By Kevin Werner, News Staff
Hamilton councillors have plenty of work ahead of them if they want to match their record low tax increases approved the past the last few years in the 2013 budget.
Corporate Services General Manager Robert Rossini, who is leaving Hamilton for a position at the City of Toronto starting in the new year, presented a preliminary 3.6 per cent average tax increase to politicians on Dec. 7.
The potential 3.6 per cent hike is a significant drop from the 5.5 per cent tax increase first presented to politicians in September. If the tax rate were approved today, $104 would be added to the average homeowner’s tax bill.
In both 2012 and 2011, the average tax increase for city residents was less than one per cent, while in 2010 the tax hike was 2 per cent.
Councillors have already set a zero per cent tax increase goal, which will be hard to meet, especially with the Hamilton Police Service proposing a 5.25 per cent increase.
The preliminary tax increase doesn’t include about $6 million in council-related enhancements that, if approved, will push the average tax increase up by 1 per cent.
The tax hike includes a 2.3 per cent increase for all city departments, 0.8 per cent jump for boards and agencies, with the Hamilton Police Service eating up most of that chunk with their request for more than $7.1 million in extra cash. And there is 0.5 per cent in capital funding that will go towards infrastructure upgrades.
Finance staff is assuming a one per cent increase in assessment growth for 2013.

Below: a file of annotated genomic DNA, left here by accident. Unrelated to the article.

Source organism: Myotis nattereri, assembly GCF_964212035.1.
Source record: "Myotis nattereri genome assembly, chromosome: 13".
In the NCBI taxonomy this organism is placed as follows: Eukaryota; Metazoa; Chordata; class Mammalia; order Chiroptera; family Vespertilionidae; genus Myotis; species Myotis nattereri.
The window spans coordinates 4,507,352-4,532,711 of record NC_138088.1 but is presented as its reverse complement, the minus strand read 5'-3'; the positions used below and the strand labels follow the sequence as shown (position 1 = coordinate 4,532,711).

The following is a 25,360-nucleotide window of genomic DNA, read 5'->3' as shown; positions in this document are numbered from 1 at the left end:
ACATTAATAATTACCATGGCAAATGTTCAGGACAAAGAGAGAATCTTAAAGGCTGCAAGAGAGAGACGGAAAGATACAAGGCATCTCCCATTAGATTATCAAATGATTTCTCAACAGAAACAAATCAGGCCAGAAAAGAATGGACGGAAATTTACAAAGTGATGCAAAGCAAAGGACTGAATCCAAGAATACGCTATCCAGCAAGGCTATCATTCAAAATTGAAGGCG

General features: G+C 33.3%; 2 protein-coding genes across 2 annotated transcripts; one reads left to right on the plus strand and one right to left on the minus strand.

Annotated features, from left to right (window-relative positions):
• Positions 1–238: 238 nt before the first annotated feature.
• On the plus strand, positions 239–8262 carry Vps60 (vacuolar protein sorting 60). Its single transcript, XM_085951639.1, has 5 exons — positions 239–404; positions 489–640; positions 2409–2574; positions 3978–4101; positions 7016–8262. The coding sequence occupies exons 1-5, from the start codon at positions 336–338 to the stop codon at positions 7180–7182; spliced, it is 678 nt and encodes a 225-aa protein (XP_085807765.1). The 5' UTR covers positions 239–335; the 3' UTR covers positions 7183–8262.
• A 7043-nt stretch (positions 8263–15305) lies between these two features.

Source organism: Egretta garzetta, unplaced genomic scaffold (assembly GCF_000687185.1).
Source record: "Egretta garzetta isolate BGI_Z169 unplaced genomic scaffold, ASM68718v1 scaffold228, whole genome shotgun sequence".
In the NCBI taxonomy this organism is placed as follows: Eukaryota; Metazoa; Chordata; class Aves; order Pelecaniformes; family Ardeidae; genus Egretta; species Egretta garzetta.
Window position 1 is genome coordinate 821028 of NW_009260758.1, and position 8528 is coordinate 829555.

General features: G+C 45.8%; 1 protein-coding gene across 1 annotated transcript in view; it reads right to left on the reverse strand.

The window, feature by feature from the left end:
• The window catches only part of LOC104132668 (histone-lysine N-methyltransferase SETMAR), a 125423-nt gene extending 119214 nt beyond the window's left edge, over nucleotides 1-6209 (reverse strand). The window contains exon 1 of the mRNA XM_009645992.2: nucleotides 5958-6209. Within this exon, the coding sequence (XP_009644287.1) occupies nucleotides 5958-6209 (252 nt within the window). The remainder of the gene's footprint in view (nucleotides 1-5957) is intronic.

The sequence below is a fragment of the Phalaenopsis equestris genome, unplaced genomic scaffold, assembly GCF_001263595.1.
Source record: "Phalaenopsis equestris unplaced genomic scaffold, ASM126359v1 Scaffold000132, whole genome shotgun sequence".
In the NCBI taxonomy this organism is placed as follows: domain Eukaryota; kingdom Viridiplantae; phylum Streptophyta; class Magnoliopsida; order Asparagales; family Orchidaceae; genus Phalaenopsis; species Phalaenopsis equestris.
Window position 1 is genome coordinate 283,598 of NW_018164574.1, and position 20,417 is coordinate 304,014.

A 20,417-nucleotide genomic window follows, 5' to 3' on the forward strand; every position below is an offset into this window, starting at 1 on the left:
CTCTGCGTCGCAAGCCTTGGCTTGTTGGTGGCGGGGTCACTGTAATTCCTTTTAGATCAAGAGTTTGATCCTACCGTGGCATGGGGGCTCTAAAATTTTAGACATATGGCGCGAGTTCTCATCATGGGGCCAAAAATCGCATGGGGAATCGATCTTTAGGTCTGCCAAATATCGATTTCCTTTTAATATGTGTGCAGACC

“We are trending in the right direction,” said Rossini.
Still, the city continues to be buffeted by financial pressures, including $3.3 million in winter control, $3 million for fuel, another $2.3 million for Disabled and Aged Regional Transportation System (DARTS) to accommodate the provincial government’s Accessibility for Ontarians with Disabilities Act (AODA), $1 million for street lighting and a loss of $1.2 million in revenue from the city’s blue box program.
The largest bite taken out of the city’s costs remains salaries and benefits, which consume more than 80 per cent of the city’s $1.1-billion budget.
Rossini agreed it is a big number. He said the city has already set aside some money to pay the salaries of police, fire and emergency services employees. The city’s fire service contract is scheduled to end December 2013.
Rossini pointed out that while the city’s department budgets have increased 12 per cent from 2008 to 2012, the police services budget has ballooned by 20 per cent during the same four-year period.
And even though councillors are poised to hike user fees at their Dec. 12 council meeting, Rossini said the money will go towards replenishing the planning department’s fee stabilizing reserve fund, which staff already used to cover the $1.2 million in salaries increases this year.
“Using the reserves is not sustainable,” said Rossini. “(The fee increase) will have no impact on the tax levy.”
Budget deliberations are scheduled to begin in January. City councillors are looking to approve the budget in late March or early April.